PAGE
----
When you research something on the web, how do you do it? If you’re like most people, you’re not taking a seat and turning on a desktop computer or laptop. You’re using the computer you have in your pocket. Is your website optimized for all devices? Responsive web design means that your careers page will look great on desktop, tablets, and smartphones.
Optimizing your homepage
Your careers page should be very easy to find from your district home page, either as a standalone button or as part of your top-level menu options. Burying a link to your careers info on an obscure submenu or in a confusing directory could cause people to miss it—and thus miss out on your information. Sometimes people are on your website precisely because they’re interested in your job openings; make sure these users face as few obstacles as possible.
Career page inspiration
Want to see what a good careers page looks like? Check out some of these examples from school districts across the country:
How to use your careers page
Once you’ve optimized your careers page with all of these elements, you are ready to deploy it as an integral part of your recruitment marketing efforts.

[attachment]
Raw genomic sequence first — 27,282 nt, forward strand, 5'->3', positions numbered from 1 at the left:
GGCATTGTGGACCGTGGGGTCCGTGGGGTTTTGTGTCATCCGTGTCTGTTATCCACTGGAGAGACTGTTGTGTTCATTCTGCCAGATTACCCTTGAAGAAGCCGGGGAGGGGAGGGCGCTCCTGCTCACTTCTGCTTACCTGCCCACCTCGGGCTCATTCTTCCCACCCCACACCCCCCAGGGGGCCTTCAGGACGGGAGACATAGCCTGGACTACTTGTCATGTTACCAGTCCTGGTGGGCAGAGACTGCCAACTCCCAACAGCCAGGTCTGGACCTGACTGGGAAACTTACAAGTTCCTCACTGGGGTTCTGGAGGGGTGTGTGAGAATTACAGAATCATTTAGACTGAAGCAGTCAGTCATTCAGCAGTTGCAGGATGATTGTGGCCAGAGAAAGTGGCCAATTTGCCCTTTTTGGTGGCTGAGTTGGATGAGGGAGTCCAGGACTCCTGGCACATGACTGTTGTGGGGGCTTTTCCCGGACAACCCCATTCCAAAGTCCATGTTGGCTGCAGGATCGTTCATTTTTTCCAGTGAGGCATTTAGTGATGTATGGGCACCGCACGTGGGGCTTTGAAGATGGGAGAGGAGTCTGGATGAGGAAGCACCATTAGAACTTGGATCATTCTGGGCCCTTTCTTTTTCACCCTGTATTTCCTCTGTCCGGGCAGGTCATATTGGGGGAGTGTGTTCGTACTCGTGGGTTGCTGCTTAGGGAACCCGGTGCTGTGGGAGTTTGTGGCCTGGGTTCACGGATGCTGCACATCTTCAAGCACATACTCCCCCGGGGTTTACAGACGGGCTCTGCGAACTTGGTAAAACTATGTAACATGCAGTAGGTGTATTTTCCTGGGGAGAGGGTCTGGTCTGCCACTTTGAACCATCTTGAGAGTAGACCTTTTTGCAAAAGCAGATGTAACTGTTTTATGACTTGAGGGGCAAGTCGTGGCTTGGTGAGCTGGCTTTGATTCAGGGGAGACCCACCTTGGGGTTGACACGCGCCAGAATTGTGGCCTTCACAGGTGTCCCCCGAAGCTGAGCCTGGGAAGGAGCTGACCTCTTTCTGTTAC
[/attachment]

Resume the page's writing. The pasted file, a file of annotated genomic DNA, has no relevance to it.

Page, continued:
You no doubt use several different channels to get the word out about your job openings: social media, your website, flyers, maybe even digital ads or radio spots. Regardless of what channels you’re using to reach out to people, you’ll always send them to the same place—your careers page.
Your careers page should be a one-stop shop for all of your hiring efforts. From finding open positions to learning more about the district to actually applying, everything should be easy to find from one webpage. What’s more, having a careers page on your website will allow page visitors to navigate to other parts of your website to see recent news updates, links to social media channels, and information about your individual campuses. This is a great way for potential applicants to dive as deep as they want into learning more about your schools.
Your careers page isn’t just a space to list your current job openings—it’s a place to showcase your culture, your values, and your people. When you lead with who you are and what you’re all about, you’ll find applicants who want to be a part of your school community. After all, it’s not about just filling a position—it’s about attracting great people who’ll want to build their careers in your district.